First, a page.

Analysis & Opinion

Pinterest: Don’t be a predator. Be a victim.

April 10, 2012 Amy Nagy

There’s been so much talk lately about Pinterest and the potential risks individuals and brands take when they start using the platform. If you believe the hype, when you use Pinterest in the way it was intended to be used, you’re doomed to face legal action for copyright infringement.  Time will tell if that actually happens. Sure there are some opportunistic litigious people out there looking for a payday, but really, isn’t the point of putting content on the Web for it to be shared?

We tell companies that their product IS their content. It’s no secret that advertising is all about finding new and interesting ways to deliver a client’s message and content to consumers. Enter Pinterest. You can play it safe and only pin your own stuff, but that’s akin to only talking about yourself at a cocktail party. If you’re feeling trepidation about starting a page for your brand, why not open it up for pinners to do the work for you? Don’t be the copyright predator; be the copyright victim.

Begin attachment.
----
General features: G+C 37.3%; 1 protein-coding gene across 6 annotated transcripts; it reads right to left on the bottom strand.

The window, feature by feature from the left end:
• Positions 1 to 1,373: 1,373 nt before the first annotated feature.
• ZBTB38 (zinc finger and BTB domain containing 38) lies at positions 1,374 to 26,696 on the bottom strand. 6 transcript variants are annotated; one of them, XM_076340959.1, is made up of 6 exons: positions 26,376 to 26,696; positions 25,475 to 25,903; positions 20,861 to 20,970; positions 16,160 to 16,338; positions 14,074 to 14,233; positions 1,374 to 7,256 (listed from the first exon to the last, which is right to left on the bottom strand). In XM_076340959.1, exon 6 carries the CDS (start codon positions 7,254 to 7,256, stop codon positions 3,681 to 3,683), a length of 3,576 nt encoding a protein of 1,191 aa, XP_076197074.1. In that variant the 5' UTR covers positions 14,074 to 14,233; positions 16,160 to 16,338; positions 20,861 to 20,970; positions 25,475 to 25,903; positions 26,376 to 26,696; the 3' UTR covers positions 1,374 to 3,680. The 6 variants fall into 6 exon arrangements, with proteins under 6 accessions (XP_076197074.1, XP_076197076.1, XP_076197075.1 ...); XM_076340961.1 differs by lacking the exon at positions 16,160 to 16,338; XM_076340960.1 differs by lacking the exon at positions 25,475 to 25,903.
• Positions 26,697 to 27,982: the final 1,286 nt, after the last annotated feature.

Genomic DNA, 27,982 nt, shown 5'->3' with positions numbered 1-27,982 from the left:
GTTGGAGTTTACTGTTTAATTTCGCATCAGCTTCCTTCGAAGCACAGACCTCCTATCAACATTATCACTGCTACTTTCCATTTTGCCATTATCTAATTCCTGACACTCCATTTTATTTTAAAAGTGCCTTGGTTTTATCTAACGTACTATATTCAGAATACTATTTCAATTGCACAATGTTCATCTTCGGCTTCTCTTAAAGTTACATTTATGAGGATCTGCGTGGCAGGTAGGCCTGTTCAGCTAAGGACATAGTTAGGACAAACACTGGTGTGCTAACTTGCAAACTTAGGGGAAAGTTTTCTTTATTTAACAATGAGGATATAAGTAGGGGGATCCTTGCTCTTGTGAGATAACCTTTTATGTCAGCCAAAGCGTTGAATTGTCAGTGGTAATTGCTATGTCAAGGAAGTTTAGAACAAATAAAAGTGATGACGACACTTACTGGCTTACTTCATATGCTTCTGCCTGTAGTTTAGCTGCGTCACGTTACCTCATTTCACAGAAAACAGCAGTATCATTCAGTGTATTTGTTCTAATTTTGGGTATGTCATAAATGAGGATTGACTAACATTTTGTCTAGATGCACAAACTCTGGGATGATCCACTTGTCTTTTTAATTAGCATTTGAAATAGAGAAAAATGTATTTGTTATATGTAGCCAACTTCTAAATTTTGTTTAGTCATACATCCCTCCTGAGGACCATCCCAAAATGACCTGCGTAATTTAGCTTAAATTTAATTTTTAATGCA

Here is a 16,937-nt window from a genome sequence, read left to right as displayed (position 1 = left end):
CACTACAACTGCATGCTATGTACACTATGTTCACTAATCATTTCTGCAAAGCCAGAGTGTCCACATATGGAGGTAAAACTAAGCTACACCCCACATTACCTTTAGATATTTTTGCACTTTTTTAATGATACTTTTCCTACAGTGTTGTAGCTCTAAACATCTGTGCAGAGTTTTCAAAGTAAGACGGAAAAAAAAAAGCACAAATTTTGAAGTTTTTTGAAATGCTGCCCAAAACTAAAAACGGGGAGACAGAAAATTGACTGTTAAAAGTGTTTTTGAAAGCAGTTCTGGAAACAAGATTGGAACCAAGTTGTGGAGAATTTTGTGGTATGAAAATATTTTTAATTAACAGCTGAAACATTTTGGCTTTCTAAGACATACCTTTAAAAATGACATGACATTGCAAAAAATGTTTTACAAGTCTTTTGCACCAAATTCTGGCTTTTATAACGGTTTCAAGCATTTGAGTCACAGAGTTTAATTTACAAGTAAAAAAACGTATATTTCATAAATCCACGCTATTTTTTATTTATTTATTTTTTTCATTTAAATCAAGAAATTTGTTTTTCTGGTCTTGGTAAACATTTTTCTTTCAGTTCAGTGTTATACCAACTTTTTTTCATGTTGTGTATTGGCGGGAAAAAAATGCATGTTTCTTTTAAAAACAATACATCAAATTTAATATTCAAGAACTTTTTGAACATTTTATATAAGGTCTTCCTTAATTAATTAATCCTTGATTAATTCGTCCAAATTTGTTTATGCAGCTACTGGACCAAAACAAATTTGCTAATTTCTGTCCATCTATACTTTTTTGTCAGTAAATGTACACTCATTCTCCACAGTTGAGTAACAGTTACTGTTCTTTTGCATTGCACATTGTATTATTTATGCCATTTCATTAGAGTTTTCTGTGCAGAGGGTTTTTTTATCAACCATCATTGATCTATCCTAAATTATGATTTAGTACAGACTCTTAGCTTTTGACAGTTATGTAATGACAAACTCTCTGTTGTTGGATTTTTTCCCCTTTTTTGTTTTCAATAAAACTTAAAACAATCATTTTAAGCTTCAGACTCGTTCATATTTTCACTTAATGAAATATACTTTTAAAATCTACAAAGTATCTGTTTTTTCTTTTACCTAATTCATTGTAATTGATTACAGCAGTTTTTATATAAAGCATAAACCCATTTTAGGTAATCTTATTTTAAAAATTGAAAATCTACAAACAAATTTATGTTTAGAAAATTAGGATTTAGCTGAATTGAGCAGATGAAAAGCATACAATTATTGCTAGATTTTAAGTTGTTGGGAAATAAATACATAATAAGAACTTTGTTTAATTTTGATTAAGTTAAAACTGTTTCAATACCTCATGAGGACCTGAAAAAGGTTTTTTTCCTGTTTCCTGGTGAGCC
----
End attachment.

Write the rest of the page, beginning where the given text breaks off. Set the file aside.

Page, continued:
• Embed the pin-it badge on your site. If you want people to share your content, and you want them to feel comfortable doing so, make it easy for them: Put the plug-in on everything worth sharing.
  • Watermark your PR and Web images. On all your Web images, and images you distribute for PR purposes, you should consider putting a watermarked logo on the lower corner somewhere. As things get pinned and re-pinned, content can get changed and sourcing could get lost. If a blogger covers your new shoe and someone pins the accompanying image, but that blogger’s post goes away for some reason, that leaves the user wondering where to get those great shoes. So let them know in the image itself.
  • Find pinners you love. Many people provide a variety of different ways to reach them on their Pinterest profile page. Look for your favorite journalists/bloggers/personalities and let them know that you have something great to share. A new fall line, new product offerings…all ripe for the pinning.
  • Make a statement. It’s a good idea to have a place on your page that’s easy to update on a regular basis – for example, a blog.  Everyone needs a way to take an idea and have it on the site by the end of the day. Fresh content is pinnable.  And if you’re doing it right, people will be coming back to your site often. Give them something to look at.

Time will tell if being on Pinterest really presents a risk or if that’s just a bunch of hype. What we do know, however, is that if you own the images, you have the right to do what you want with them. And if what you want to do with them is see them on Pinterest, then open up your content and set it free.